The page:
Will My Preexisting Injury Hurt My Car Accident Injury Claim?

krause and kinsman car wreck injury claimsIt is no secret that insurance companies will want to know your health condition before you suffered a car accident injury. If you have a prior injury, the opposing insurance company will use that against you in every way possible, especially when it comes time to settle your car accident injury claim. This is just one of the many defense tactics they will use to low-ball any settlement they offer for your car accident injury claim. They will want to know when you have experienced a prior injury, what part of your body was injured, and whether it affects your every-day-life.

Some of our clients have experienced injuries prior to their most recent car accident injury. Some clients come in who have suffered a car accident injury on multiple occasions. It is a fact that most people have experienced some sort of injury in their life no matter whether the injury was severe or not. Your prior injuries may have nothing to do with your recent car accident injury. You may have even fully recovered from the prior injury. In this instance, you will want to be protective of your medical history. Depending on how you or your attorney handle the opposing insurance company’s request and hostility in regards to your prior injuries will determine how much compensation you will receive in the end.

If you have a preexisting injury, here are a few things to remember when making your car accident injury claim:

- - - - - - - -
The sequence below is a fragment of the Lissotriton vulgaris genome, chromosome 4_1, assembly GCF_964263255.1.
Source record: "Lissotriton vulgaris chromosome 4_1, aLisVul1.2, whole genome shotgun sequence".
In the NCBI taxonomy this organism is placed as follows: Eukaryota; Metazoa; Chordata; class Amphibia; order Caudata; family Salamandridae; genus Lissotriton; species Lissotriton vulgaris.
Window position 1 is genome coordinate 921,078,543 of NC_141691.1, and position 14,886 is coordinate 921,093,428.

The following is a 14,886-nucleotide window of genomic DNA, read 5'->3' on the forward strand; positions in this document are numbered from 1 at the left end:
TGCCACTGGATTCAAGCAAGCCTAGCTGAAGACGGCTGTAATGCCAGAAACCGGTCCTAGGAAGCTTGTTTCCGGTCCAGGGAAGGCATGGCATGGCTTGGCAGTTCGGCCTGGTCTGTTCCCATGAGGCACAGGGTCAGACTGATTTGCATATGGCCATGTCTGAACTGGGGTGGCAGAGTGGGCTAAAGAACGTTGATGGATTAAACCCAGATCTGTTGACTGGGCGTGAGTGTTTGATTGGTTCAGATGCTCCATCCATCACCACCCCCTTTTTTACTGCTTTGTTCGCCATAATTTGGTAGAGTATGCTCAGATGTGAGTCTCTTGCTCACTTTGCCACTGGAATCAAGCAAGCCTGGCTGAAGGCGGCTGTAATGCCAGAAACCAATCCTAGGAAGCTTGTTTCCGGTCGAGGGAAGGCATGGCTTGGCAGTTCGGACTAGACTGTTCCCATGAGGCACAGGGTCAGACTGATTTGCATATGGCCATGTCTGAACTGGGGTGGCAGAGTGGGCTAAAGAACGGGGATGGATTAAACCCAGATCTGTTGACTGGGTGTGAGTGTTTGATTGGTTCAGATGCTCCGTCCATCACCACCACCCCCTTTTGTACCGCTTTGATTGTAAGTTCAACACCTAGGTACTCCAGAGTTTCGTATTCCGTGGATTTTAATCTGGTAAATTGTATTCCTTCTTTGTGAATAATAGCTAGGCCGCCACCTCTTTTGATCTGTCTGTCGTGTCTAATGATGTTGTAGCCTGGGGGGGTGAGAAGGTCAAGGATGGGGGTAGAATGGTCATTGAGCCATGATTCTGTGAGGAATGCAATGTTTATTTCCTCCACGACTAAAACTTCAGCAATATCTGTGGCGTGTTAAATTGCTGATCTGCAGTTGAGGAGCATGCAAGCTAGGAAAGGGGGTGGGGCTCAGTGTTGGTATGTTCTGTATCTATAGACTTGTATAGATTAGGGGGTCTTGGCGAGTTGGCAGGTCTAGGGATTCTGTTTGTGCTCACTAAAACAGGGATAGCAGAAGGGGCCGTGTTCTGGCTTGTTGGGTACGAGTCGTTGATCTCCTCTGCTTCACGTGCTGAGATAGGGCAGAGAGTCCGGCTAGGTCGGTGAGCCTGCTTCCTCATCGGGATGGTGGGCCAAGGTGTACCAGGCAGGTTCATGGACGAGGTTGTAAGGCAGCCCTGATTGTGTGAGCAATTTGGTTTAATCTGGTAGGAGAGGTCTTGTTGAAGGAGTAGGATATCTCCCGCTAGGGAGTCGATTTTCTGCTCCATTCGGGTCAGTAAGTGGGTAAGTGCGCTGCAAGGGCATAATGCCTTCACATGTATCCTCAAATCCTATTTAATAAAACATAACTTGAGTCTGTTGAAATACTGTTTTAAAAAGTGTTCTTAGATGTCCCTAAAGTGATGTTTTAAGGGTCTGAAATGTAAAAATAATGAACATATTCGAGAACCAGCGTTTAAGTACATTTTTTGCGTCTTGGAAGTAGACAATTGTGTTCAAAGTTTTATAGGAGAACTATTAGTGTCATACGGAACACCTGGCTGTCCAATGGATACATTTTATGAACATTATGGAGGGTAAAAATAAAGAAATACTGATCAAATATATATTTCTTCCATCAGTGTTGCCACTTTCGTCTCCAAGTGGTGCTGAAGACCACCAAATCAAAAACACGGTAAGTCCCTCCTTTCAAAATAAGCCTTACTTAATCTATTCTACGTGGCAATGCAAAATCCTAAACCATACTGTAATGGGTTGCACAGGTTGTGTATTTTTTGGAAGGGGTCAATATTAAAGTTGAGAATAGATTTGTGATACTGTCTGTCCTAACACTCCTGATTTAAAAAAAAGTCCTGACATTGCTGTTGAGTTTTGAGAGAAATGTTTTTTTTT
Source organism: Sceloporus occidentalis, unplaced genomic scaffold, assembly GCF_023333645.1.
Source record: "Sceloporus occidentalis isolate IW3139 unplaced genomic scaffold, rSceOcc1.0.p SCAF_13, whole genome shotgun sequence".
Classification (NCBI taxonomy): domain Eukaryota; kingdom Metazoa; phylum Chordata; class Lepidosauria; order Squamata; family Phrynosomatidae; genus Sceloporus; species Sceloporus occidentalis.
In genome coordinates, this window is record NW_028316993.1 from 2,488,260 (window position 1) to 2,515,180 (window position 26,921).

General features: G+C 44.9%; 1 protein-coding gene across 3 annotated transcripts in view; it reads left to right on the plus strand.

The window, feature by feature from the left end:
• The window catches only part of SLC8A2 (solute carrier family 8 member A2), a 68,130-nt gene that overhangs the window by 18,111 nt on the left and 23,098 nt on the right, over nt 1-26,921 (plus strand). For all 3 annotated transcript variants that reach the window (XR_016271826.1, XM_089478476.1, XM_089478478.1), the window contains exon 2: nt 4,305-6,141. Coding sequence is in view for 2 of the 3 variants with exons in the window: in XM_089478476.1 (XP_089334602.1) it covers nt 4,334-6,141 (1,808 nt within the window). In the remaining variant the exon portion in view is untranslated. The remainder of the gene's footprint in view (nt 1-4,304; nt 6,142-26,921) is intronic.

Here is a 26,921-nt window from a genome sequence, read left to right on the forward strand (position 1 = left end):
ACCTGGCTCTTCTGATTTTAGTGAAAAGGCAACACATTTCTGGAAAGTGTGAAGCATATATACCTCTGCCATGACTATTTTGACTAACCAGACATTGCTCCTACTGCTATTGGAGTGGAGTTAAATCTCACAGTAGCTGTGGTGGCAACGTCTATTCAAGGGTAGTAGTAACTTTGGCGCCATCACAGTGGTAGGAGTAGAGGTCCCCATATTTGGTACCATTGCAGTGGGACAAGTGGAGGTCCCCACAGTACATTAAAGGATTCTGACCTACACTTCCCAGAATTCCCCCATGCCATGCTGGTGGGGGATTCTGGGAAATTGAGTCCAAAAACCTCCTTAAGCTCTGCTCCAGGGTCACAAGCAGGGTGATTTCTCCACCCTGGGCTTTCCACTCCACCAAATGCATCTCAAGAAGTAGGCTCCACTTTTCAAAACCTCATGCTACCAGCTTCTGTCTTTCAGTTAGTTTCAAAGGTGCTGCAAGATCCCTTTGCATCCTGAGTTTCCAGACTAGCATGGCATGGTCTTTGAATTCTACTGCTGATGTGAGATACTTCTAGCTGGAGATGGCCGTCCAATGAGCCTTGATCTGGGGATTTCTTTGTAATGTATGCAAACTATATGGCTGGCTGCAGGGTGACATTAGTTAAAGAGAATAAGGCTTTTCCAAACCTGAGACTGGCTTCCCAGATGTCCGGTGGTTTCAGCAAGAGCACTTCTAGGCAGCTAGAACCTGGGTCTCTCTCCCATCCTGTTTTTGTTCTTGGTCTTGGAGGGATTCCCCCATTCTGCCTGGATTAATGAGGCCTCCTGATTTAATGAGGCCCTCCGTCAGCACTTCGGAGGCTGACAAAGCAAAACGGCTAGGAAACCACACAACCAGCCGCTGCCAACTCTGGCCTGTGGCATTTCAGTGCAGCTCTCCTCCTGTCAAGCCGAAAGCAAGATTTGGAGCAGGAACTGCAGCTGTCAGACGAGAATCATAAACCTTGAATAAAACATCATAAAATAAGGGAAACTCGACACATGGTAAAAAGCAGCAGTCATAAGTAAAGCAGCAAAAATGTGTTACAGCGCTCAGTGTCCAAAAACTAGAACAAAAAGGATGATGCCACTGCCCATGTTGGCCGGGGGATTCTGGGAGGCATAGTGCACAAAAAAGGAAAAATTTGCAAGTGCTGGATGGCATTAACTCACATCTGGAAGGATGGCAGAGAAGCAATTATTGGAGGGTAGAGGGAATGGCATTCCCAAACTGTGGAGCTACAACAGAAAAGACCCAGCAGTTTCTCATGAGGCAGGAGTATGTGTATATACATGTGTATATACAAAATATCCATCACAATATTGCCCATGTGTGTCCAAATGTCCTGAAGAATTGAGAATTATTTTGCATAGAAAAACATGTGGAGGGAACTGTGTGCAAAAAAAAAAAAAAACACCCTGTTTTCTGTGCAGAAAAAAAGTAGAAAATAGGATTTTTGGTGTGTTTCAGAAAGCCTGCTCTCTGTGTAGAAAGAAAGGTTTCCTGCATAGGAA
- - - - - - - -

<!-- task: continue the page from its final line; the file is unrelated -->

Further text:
You Should Be Treated As An Eggshell Plaintiff

You might be wondering what this means. In legal jargon, an eggshell plaintiff means the defendant must take the victim as he finds him. Defendants do not get to pick whom they harm. A preexisting injury can cause someone to be more susceptible to future injuries, thus causing greater aggravation to the condition. Lets say you hurt your arm by falling down accidently. It was no one’s fault, but your own. Accidents happen. Now a day later you get in a car accident and suffer a car accident injury to your arm. Due to the injury from you falling and down, and the car hitting you the next day, you need surgery to repair the damage caused by the car accident. The car accident can be seen to have actually exacerbated your previous injury. The eggshell rule means the defendant should not place blame on you falling the previous day. Damages should not be mitigated because you are more susceptible to the injury than the average person. However, in reality, the insurance company who you are making your car accident injury claim to will almost certainly try and minimize the opposing party’s actions in the car accident. This is why you will need an experienced attorney to advocate on your behalf and hold the insurance company accountable according to the law.

The Insurance Company Will Want To Compare Past and Present Medical Records